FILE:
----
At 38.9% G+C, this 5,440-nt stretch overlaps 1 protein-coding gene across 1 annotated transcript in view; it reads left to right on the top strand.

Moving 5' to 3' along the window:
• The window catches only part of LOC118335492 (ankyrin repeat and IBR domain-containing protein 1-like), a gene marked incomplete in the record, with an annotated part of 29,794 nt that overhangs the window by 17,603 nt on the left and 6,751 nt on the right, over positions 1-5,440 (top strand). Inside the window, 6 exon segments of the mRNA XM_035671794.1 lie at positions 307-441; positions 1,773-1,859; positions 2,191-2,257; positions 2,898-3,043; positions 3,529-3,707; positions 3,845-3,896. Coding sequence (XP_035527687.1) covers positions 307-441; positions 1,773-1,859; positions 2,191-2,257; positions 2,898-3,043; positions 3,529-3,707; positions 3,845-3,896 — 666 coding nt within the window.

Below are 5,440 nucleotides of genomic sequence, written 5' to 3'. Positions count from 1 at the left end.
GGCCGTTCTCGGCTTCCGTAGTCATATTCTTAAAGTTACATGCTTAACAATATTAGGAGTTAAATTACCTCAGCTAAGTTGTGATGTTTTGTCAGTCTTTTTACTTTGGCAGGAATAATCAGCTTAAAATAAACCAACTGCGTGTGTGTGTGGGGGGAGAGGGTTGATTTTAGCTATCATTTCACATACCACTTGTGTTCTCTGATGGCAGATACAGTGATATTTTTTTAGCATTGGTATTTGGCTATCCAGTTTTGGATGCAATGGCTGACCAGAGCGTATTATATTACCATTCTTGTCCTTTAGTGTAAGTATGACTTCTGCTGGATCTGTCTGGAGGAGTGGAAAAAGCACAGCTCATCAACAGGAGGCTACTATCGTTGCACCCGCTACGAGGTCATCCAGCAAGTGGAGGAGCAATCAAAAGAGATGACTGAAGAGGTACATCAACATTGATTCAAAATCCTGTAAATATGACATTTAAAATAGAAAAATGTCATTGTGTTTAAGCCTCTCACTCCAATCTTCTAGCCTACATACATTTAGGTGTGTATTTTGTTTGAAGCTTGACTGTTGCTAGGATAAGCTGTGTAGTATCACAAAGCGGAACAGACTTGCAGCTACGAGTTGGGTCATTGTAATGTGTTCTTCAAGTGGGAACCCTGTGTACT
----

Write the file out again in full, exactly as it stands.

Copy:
At 38.9% G+C, this 5,440-nt stretch overlaps 1 protein-coding gene across 1 annotated transcript in view; it reads left to right on the top strand.

Moving 5' to 3' along the window:
• The window catches only part of LOC118335492 (ankyrin repeat and IBR domain-containing protein 1-like), a gene marked incomplete in the record, with an annotated part of 29,794 nt that overhangs the window by 17,603 nt on the left and 6,751 nt on the right, over positions 1-5,440 (top strand). Inside the window, 6 exon segments of the mRNA XM_035671794.1 lie at positions 307-441; positions 1,773-1,859; positions 2,191-2,257; positions 2,898-3,043; positions 3,529-3,707; positions 3,845-3,896. Coding sequence (XP_035527687.1) covers positions 307-441; positions 1,773-1,859; positions 2,191-2,257; positions 2,898-3,043; positions 3,529-3,707; positions 3,845-3,896 — 666 coding nt within the window.

Below are 5,440 nucleotides of genomic sequence, written 5' to 3'. Positions count from 1 at the left end.
GGCCGTTCTCGGCTTCCGTAGTCATATTCTTAAAGTTACATGCTTAACAATATTAGGAGTTAAATTACCTCAGCTAAGTTGTGATGTTTTGTCAGTCTTTTTACTTTGGCAGGAATAATCAGCTTAAAATAAACCAACTGCGTGTGTGTGTGGGGGGAGAGGGTTGATTTTAGCTATCATTTCACATACCACTTGTGTTCTCTGATGGCAGATACAGTGATATTTTTTTAGCATTGGTATTTGGCTATCCAGTTTTGGATGCAATGGCTGACCAGAGCGTATTATATTACCATTCTTGTCCTTTAGTGTAAGTATGACTTCTGCTGGATCTGTCTGGAGGAGTGGAAAAAGCACAGCTCATCAACAGGAGGCTACTATCGTTGCACCCGCTACGAGGTCATCCAGCAAGTGGAGGAGCAATCAAAAGAGATGACTGAAGAGGTACATCAACATTGATTCAAAATCCTGTAAATATGACATTTAAAATAGAAAAATGTCATTGTGTTTAAGCCTCTCACTCCAATCTTCTAGCCTACATACATTTAGGTGTGTATTTTGTTTGAAGCTTGACTGTTGCTAGGATAAGCTGTGTAGTATCACAAAGCGGAACAGACTTGCAGCTACGAGTTGGGTCATTGTAATGTGTTCTTCAAGTGGGAACCCTGTGTACT